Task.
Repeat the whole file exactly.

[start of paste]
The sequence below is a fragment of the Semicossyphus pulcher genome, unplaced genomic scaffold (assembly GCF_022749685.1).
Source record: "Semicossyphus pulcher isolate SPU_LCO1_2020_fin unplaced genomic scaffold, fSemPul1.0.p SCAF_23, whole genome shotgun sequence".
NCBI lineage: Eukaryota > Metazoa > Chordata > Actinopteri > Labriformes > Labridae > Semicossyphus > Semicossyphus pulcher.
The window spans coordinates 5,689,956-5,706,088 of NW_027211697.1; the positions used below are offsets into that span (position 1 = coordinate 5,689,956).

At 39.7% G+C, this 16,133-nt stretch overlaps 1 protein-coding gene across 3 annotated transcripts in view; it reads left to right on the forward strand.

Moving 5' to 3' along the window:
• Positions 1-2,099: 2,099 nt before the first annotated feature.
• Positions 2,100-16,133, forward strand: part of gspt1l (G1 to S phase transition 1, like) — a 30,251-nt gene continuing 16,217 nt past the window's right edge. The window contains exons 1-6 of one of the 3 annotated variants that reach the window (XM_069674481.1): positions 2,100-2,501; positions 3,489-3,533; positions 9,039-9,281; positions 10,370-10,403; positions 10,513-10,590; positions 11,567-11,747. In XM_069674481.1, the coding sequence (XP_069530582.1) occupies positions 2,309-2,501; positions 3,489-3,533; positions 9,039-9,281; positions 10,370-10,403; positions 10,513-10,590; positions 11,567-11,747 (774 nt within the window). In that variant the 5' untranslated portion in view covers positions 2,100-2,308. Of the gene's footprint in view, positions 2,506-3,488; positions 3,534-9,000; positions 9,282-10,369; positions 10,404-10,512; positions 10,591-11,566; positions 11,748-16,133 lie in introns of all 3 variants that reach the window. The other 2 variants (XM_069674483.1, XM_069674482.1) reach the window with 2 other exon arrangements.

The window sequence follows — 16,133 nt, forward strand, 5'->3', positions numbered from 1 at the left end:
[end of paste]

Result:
The sequence below is a fragment of the Semicossyphus pulcher genome, unplaced genomic scaffold (assembly GCF_022749685.1).
Source record: "Semicossyphus pulcher isolate SPU_LCO1_2020_fin unplaced genomic scaffold, fSemPul1.0.p SCAF_23, whole genome shotgun sequence".
NCBI lineage: Eukaryota > Metazoa > Chordata > Actinopteri > Labriformes > Labridae > Semicossyphus > Semicossyphus pulcher.
The window spans coordinates 5,689,956-5,706,088 of NW_027211697.1; the positions used below are offsets into that span (position 1 = coordinate 5,689,956).

At 39.7% G+C, this 16,133-nt stretch overlaps 1 protein-coding gene across 3 annotated transcripts in view; it reads left to right on the forward strand.

Moving 5' to 3' along the window:
• Positions 1-2,099: 2,099 nt before the first annotated feature.
• Positions 2,100-16,133, forward strand: part of gspt1l (G1 to S phase transition 1, like) — a 30,251-nt gene continuing 16,217 nt past the window's right edge. The window contains exons 1-6 of one of the 3 annotated variants that reach the window (XM_069674481.1): positions 2,100-2,501; positions 3,489-3,533; positions 9,039-9,281; positions 10,370-10,403; positions 10,513-10,590; positions 11,567-11,747. In XM_069674481.1, the coding sequence (XP_069530582.1) occupies positions 2,309-2,501; positions 3,489-3,533; positions 9,039-9,281; positions 10,370-10,403; positions 10,513-10,590; positions 11,567-11,747 (774 nt within the window). In that variant the 5' untranslated portion in view covers positions 2,100-2,308. Of the gene's footprint in view, positions 2,506-3,488; positions 3,534-9,000; positions 9,282-10,369; positions 10,404-10,512; positions 10,591-11,566; positions 11,748-16,133 lie in introns of all 3 variants that reach the window. The other 2 variants (XM_069674483.1, XM_069674482.1) reach the window with 2 other exon arrangements.

The window sequence follows — 16,133 nt, forward strand, 5'->3', positions numbered from 1 at the left end: